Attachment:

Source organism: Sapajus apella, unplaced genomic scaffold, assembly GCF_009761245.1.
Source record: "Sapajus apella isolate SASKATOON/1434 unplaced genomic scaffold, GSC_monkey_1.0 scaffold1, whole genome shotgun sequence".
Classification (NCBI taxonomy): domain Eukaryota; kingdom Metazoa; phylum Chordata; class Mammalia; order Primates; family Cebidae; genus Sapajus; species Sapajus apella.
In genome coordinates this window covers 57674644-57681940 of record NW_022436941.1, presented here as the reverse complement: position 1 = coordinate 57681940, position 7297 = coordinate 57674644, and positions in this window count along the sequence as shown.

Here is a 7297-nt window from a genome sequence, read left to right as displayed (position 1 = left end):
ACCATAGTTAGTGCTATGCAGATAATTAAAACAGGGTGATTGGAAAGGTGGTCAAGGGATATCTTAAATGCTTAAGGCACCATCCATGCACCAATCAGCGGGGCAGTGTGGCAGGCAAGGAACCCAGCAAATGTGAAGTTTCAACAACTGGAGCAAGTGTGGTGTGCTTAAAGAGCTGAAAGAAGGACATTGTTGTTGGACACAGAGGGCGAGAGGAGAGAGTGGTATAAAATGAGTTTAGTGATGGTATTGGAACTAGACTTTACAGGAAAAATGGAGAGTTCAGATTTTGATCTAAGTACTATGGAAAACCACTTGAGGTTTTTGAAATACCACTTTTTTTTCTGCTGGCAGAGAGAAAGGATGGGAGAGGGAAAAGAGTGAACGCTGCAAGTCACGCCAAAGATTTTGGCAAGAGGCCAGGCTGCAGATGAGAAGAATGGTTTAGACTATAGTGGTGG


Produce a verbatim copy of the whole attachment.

Source organism: Sapajus apella, unplaced genomic scaffold, assembly GCF_009761245.1.
Source record: "Sapajus apella isolate SASKATOON/1434 unplaced genomic scaffold, GSC_monkey_1.0 scaffold1, whole genome shotgun sequence".
Classification (NCBI taxonomy): domain Eukaryota; kingdom Metazoa; phylum Chordata; class Mammalia; order Primates; family Cebidae; genus Sapajus; species Sapajus apella.
In genome coordinates this window covers 57674644-57681940 of record NW_022436941.1, presented here as the reverse complement: position 1 = coordinate 57681940, position 7297 = coordinate 57674644, and positions in this window count along the sequence as shown.

Here is a 7297-nt window from a genome sequence, read left to right as displayed (position 1 = left end):
ACCATAGTTAGTGCTATGCAGATAATTAAAACAGGGTGATTGGAAAGGTGGTCAAGGGATATCTTAAATGCTTAAGGCACCATCCATGCACCAATCAGCGGGGCAGTGTGGCAGGCAAGGAACCCAGCAAATGTGAAGTTTCAACAACTGGAGCAAGTGTGGTGTGCTTAAAGAGCTGAAAGAAGGACATTGTTGTTGGACACAGAGGGCGAGAGGAGAGAGTGGTATAAAATGAGTTTAGTGATGGTATTGGAACTAGACTTTACAGGAAAAATGGAGAGTTCAGATTTTGATCTAAGTACTATGGAAAACCACTTGAGGTTTTTGAAATACCACTTTTTTTTCTGCTGGCAGAGAGAAAGGATGGGAGAGGGAAAAGAGTGAACGCTGCAAGTCACGCCAAAGATTTTGGCAAGAGGCCAGGCTGCAGATGAGAAGAATGGTTTAGACTATAGTGGTGG